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Moore's defeat

Dec 13, 2017 By Steven R. Peck, Publisher

Would Wyoming have elected Roy Moore?

Now that the special election in Alabama is over, with that bright red state choosing a Democrat by a tiny margin over a Republican candidate who, charitably, must be described as "deeply flawed," a fair question for the political scientists, amateur and professional, contemplating an even redder state than Alabama is, "What if that election had been here instead of there?"

Would Wyoming, where no Democrat has a chance to win any statewide office under normal circumstances, have gone ahead and sent Roy Moore to the U.S. Senate, over a well-qualified Democrat who had not been accused of multiple counts of sexual misconduct against under-age girls?

Wyoming has had statewide special elections before, at least once involving a Fremont County candidate. In the 1980s, when U.S. Rep. Dick Cheney was named Secretary of Defense, Republican Craig Thomas and Democrat John Vinich met in a special election to replace Cheney. Vinich, a longtime Wyoming legislator, was from Hudson. Thomas won that race comfortably, even though Vinich almost had come within recount distance of defeating U.S. Sen. Malcolm Wallop a couple of years earlier.

Thomas later became a Senator himself, and he died in office. In 2008, another special election was held to fill the remainder of his term. That vote was won in a landslide by John Barrasso, who since has been re-elected. (Anyone remember the name of his Democratic opponent? Nick Carter.)

In neither case was there a candidate to compare even remotely to Roy Moore, who was a terrible standard-bearer for the Republican Party even before the misconduct claims. National analysts are reviewing every element of his campaign, so there's no need for a local assessment here other than to note that Moore did almost everything wrong in the campaign, while Democrat Doug Jones did just about everything right.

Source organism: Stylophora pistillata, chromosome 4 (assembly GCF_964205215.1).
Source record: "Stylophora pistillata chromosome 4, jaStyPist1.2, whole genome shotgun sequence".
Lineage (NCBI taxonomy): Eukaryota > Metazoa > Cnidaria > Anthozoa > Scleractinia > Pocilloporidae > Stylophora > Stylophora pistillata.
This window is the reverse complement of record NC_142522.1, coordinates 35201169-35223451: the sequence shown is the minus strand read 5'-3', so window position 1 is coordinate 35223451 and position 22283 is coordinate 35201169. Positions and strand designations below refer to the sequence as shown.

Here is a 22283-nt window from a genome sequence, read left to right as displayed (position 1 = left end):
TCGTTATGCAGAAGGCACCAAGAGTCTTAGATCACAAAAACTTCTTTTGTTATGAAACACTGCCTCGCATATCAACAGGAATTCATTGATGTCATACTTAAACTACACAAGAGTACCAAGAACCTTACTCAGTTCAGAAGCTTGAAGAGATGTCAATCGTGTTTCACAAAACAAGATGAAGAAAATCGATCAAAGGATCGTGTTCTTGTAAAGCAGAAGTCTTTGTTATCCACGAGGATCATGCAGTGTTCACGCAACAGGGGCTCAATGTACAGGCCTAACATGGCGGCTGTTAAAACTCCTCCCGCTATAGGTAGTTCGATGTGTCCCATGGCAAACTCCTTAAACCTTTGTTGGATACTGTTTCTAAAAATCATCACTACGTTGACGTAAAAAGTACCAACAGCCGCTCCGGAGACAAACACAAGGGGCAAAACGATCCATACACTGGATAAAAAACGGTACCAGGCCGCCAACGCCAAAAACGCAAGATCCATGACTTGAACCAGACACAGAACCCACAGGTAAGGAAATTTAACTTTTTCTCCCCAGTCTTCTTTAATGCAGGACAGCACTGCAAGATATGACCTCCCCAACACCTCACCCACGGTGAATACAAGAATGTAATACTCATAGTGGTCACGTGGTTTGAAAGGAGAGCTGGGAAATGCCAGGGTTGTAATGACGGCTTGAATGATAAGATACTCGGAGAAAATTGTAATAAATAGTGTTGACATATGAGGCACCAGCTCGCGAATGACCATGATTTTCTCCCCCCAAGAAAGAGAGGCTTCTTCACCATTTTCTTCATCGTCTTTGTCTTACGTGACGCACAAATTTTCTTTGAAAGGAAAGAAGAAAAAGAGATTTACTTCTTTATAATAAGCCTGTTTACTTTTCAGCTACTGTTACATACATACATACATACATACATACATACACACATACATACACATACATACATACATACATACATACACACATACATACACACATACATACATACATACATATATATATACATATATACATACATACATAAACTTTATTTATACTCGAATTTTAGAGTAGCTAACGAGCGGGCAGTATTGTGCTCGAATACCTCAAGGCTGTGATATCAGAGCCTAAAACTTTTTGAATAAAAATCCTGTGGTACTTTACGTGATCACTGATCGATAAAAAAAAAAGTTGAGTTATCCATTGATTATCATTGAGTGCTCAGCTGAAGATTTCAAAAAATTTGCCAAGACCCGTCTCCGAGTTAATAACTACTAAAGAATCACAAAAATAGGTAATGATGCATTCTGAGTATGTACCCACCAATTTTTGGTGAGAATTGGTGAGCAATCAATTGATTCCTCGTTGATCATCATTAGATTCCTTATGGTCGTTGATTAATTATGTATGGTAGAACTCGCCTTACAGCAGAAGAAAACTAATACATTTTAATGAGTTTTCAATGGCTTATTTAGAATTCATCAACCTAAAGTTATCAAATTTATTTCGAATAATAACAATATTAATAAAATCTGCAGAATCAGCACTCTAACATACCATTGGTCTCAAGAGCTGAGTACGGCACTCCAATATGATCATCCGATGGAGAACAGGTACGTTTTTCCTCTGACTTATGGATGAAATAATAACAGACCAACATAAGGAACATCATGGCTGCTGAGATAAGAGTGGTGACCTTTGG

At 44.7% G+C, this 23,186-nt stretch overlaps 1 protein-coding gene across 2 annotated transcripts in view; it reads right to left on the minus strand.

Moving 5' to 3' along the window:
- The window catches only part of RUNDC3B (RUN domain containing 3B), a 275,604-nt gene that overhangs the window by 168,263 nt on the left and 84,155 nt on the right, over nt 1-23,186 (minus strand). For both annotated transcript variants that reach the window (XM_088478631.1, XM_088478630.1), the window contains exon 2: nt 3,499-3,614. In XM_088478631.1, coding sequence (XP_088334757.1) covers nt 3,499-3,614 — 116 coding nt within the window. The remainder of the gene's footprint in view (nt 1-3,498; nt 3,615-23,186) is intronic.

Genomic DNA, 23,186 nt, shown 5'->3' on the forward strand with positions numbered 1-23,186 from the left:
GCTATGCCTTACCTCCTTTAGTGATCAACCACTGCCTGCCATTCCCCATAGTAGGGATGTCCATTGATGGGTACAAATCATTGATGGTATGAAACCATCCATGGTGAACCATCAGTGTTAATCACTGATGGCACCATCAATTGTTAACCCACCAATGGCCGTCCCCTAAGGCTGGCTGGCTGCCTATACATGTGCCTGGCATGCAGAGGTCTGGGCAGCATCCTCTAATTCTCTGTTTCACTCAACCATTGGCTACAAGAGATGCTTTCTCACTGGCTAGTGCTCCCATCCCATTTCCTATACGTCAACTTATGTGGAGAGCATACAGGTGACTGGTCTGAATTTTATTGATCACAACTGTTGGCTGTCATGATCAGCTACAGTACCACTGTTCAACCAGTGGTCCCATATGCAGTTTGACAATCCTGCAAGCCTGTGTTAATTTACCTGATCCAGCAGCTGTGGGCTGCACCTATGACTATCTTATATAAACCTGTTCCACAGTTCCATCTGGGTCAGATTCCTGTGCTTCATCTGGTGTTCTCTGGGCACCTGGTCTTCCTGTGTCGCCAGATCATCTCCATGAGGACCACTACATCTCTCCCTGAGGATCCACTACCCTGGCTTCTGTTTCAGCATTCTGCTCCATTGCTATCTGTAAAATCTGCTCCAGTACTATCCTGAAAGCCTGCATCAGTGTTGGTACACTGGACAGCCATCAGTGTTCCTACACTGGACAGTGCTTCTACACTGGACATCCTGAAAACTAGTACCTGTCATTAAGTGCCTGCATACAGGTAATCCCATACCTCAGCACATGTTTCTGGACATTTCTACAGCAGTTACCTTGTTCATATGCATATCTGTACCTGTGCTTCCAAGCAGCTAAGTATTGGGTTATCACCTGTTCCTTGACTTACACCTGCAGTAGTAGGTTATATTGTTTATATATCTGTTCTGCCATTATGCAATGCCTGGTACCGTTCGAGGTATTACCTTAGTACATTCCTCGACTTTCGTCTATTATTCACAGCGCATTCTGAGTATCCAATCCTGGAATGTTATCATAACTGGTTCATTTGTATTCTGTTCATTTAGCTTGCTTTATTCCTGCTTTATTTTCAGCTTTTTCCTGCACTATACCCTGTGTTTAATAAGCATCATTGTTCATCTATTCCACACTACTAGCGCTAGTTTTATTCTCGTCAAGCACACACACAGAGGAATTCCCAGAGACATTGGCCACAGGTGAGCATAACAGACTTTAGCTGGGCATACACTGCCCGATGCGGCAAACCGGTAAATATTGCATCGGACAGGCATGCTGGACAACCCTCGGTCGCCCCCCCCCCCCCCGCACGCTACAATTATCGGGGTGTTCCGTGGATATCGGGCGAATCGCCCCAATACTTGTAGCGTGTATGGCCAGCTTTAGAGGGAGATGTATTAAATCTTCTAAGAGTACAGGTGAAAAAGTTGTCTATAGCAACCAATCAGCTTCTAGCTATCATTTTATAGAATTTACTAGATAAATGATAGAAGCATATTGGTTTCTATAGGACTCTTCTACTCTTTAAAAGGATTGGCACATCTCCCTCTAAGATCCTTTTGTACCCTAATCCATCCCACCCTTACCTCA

And still, Moore only lost by a bit more than 1 percent.

Would he have won in Wyoming? A wholly unscientific poll around the office included one former elected official and a current one. No, said one, even Wyoming couldn't have voted for Moore. Yes, said the other, Moore would have won in Wyoming on the basis of his party affiliation alone.

Democrat Jones capitalized on a demoralized GOP voter base that didn't turn out in strong percentages, on a disaffected GOP voter segment that was turned off by Moore and actually voted for the Democrat, and on a huge turnout among black and other minority voters who went for Jones by enormous margins. All these voters existed in Alabama beforeTuesday. Roy Moore upended them.

Wyoming has no concentration of minority voters large enough to sway a statewide election. Even with low turnout and a large number of disaffected Republicans who wouldn't vote for a man accused, credibly, of molesting under-age girls, would there have been the votes to elect the Democrat?

Party affiliation is one of the fun things about politics. If you register as a Republican or a Democrat, most likely it's because you expect, and want, to vote for candidates from your party. If you can't do that, then perhaps you shouldn't affiliate.

Fine. But the question Roy Moore's candidacy posed was something more. At what point is party affiliation insufficient to command an individual's vote? The nation saw Alabama's answer Tuesday night.

Would Wyoming have elected Roy Moore? Possibly? Probably? Definitely?

As another election year arrivesin three weeks, let's all of us, Republican and Democrat alike, pledge to each other that we'll never put our state in a position to have to answer that question.

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